My client was charged with Felony DUI for allegedly driving under the influence and causing an accident which resulted in injury to another.  The main evidence in the case was a blood test that showed his BAC was .17.   After a contested hearing, the blood result was excluded from trial and the prosecution had no choice but to significantly reduce the charges.

The Situation: My client was facing prison on a Felony DUI after he was involved in an accident that caused injury to two other individuals.  He also had a prior DUI which was threatening to enhance the prison sentence.

My client was in a bad situation.  After speeding down the highway, he rear-ended another vehicle in a violent crash that resulted in serious injuries to himself and the two other people in car in front of him.  The woman who was driving that car was also pregnant.

The police came to the scene to render aid at the scene.  My client was rushed to the hospital.  The responding officer followed the ambulance to the hospital and, without consent, took a blood sample from my client.  The result of the blood test was a 0.17 BAC.  For context, the legal limit in California is .08 BAC.  My client also had a prior DUI in 2013 for which he was currently on probation at the time of the accident.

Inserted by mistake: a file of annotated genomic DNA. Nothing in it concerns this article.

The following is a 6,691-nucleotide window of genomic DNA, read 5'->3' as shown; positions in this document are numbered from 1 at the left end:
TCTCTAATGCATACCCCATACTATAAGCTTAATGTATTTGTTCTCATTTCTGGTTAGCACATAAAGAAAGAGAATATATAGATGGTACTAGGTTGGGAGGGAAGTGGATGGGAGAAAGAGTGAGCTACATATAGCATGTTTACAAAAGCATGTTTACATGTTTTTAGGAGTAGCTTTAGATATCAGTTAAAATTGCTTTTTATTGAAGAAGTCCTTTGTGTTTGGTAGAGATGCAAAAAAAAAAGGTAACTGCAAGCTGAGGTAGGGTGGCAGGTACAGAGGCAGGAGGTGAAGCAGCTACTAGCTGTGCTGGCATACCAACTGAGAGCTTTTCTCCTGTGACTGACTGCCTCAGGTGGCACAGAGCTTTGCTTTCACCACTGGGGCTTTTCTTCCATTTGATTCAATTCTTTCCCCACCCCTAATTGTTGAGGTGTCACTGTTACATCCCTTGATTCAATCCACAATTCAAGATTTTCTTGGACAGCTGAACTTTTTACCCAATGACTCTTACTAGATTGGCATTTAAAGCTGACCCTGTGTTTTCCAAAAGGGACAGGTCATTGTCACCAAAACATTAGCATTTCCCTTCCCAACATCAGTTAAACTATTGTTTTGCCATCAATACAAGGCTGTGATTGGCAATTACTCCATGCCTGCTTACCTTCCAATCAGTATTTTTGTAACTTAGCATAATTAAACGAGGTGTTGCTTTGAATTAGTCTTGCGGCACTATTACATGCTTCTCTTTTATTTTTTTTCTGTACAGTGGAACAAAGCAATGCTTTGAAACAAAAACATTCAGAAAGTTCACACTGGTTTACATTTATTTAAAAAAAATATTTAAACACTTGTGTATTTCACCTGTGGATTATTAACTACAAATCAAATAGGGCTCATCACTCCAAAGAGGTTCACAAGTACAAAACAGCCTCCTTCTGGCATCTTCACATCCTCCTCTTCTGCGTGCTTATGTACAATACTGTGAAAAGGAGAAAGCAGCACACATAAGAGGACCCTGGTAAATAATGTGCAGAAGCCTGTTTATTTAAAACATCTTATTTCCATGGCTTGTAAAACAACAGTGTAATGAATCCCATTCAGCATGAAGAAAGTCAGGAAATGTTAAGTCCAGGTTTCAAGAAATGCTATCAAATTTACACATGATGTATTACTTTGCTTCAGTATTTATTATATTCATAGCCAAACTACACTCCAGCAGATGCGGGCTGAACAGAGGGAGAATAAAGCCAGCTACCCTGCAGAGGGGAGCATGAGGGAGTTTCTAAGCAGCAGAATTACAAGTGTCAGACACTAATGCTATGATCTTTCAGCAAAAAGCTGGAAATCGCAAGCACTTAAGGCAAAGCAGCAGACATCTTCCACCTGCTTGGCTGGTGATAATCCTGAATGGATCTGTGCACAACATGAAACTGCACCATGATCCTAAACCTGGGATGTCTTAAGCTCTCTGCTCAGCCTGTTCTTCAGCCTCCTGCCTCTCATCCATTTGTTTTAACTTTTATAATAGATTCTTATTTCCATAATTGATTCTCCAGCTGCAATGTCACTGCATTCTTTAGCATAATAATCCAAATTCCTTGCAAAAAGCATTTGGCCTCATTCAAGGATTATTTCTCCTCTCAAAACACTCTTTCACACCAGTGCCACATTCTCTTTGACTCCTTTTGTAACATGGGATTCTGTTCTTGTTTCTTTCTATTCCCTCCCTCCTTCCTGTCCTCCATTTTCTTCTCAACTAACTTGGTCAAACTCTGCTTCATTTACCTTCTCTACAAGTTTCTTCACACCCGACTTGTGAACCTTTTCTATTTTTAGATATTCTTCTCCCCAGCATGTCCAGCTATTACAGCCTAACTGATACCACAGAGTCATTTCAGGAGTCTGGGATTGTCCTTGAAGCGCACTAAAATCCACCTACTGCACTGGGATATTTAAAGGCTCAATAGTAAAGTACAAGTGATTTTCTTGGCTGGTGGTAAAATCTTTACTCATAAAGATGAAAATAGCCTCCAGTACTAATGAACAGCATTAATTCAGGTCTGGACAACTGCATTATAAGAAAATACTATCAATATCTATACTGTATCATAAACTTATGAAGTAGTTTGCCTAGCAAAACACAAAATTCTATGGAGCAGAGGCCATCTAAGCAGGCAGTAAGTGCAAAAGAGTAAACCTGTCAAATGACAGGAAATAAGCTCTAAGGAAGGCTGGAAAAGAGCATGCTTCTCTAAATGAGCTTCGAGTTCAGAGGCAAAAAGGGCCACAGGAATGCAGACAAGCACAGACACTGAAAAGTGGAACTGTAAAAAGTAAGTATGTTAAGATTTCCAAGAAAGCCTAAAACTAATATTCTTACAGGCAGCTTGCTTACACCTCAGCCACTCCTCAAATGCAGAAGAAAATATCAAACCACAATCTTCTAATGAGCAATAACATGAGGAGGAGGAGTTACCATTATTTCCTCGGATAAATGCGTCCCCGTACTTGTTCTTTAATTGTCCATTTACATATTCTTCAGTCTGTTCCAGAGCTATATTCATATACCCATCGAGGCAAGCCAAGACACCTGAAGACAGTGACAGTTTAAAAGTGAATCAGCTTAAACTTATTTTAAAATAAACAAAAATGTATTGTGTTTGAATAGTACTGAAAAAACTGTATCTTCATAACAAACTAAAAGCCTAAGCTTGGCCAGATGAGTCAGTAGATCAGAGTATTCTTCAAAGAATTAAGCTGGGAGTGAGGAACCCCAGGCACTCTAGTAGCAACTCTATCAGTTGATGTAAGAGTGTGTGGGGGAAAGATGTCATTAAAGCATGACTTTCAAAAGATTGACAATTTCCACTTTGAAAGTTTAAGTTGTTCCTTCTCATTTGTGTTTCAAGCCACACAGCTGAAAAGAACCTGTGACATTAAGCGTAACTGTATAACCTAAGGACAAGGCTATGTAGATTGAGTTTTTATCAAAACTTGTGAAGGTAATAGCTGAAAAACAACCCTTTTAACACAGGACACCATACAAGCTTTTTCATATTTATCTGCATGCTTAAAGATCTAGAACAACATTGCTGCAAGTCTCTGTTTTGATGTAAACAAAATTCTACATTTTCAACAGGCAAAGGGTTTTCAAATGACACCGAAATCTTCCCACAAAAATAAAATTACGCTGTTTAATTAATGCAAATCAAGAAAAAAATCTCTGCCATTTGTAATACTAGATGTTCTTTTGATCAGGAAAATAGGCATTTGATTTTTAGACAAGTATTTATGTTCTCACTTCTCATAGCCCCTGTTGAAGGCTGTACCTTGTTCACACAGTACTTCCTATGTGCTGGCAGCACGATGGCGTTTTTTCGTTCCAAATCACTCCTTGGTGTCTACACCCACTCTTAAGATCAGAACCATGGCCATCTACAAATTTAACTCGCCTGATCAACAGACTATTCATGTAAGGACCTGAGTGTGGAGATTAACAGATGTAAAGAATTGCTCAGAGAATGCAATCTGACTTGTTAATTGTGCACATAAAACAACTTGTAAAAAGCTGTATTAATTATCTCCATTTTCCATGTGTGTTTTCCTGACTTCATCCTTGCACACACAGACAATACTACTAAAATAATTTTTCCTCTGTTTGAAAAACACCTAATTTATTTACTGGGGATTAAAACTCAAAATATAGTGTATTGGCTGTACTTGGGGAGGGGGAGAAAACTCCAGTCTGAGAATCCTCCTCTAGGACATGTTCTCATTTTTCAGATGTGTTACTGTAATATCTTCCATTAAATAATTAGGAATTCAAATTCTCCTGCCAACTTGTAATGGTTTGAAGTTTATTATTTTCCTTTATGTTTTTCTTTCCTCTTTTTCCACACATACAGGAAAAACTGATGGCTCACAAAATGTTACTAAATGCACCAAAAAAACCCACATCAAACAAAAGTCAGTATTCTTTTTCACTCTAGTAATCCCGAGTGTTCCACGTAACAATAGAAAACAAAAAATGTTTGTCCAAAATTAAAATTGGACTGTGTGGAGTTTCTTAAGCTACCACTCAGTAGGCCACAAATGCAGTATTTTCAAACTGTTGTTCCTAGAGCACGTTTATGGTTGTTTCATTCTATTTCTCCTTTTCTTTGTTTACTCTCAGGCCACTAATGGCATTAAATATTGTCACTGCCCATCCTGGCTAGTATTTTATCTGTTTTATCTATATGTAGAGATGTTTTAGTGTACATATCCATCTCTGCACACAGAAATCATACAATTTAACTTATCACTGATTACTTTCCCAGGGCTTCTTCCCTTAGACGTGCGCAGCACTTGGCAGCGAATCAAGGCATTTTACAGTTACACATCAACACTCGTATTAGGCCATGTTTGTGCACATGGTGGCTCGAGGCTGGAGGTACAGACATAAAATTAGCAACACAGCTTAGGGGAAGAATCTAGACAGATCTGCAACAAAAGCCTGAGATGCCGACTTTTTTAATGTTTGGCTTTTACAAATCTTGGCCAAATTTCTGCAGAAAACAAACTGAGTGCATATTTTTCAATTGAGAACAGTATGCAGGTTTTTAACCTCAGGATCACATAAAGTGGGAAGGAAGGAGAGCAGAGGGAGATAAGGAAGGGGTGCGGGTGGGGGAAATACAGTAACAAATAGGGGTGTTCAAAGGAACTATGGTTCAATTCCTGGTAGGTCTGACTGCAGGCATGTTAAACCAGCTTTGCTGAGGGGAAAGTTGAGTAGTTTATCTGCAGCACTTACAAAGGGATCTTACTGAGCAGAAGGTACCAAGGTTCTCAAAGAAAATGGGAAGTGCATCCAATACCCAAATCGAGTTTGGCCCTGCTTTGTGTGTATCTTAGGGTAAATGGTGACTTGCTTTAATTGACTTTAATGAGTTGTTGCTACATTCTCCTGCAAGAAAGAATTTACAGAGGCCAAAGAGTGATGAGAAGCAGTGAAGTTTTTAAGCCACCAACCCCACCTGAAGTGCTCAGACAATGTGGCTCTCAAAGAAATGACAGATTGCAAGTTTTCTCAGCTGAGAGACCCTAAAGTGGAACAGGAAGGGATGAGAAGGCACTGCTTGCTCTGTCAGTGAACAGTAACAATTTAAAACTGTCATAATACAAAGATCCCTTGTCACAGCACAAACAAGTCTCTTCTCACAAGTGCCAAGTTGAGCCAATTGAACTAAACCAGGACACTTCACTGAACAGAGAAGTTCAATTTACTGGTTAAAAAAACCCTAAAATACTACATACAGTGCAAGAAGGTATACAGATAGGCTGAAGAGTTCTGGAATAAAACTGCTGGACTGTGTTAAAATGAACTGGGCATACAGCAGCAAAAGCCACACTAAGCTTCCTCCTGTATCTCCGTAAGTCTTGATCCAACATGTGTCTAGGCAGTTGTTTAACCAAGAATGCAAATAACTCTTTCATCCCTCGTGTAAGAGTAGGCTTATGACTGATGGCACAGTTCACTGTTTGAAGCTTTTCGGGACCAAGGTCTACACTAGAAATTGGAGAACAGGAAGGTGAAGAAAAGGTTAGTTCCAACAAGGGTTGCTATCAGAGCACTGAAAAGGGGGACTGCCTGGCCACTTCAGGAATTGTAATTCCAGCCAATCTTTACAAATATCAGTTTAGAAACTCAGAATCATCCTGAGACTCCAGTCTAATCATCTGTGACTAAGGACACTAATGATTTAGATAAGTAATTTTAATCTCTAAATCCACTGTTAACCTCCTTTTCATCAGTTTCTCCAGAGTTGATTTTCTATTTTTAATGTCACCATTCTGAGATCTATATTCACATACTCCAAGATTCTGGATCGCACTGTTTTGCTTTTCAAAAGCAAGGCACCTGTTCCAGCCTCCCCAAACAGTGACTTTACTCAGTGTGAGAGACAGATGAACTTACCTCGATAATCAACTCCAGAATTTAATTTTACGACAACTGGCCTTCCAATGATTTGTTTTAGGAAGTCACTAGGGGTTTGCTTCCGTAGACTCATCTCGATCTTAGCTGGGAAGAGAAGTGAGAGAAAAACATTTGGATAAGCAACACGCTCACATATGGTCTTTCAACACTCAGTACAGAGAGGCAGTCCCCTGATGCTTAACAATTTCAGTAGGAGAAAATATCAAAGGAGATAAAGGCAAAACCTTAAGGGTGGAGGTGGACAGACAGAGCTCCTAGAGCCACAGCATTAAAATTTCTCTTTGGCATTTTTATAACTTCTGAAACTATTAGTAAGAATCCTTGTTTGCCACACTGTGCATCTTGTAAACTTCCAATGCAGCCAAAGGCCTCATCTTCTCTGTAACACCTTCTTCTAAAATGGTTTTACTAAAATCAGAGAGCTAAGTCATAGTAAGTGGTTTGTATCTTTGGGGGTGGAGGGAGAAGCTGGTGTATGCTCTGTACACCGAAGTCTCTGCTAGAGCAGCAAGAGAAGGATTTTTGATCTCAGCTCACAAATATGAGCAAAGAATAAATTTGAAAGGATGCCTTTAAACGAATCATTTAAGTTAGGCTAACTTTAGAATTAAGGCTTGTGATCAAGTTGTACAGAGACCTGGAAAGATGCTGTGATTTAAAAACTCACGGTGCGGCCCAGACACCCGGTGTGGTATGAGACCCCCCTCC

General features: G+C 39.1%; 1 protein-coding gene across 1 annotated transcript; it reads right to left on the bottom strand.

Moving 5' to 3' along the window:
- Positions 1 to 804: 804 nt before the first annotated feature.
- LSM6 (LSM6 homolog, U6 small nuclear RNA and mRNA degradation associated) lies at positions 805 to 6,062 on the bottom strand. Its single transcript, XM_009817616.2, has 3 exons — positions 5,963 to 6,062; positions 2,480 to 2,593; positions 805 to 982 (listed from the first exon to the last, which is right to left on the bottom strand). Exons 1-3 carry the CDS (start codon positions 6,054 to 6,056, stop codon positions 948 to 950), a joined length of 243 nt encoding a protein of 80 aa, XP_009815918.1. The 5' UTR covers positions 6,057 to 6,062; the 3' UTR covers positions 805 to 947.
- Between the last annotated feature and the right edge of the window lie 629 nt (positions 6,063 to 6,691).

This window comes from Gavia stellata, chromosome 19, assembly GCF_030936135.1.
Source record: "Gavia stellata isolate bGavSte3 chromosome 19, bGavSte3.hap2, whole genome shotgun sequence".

The district attorney filed Felony DUI charges against my client and alleged a prior conviction.  She also charged him with two counts of driving on a suspended license and being a habitual offender of driving on a suspended license.

In discussions with the court and the prosecution, they were seeking serious prison time given the aggravating nature of the crime.  They were not willing to offer any plea bargain.

The Result: Client got unprecedented reductions and dismissals  after I successfully got the blood test thrown out of court.

When reviewing the case, I noticed that the arresting officer was inexperienced.  I also noticed that he never obtained consent for the blood draw (since my client was out-of-it as a result of his injuries).  He also never bothered to obtain a search warrant for the blood draw.  I challenged the legality of this seizure of evidence through a process called a Motion to Suppress Evidence pursuant to California Penal Code 1538.5.

In a Motion to Suppress, the defense basically asserts that police or prosecution has violated the Fourth Amendment (the right to be free of unreasonable searches and seizures).  If the judge finds that they have violated the Fourth Amendment, the evidence obtained as a result cannot be used in the case; it is suppressed.

After a contested motion and hearing where the arresting officer provided testimony, the judge ruled that the officer violated the Fourth Amendment.  Specifically, he should have obtained a warrant before drawing the blood from my client.  The blood result was thrown out.

As a result of this, the prosecution had no choice but to significantly reduce the charges.  The prosecution reduced the felony DUI to a misdemeanor, dropped the prior DUI enhancement, and dismissed all charges relating to driving on a suspended license.  My client ended up with with no prison, no felony and the county’s standard terms and conditions for a first time misdemeanor DUI.

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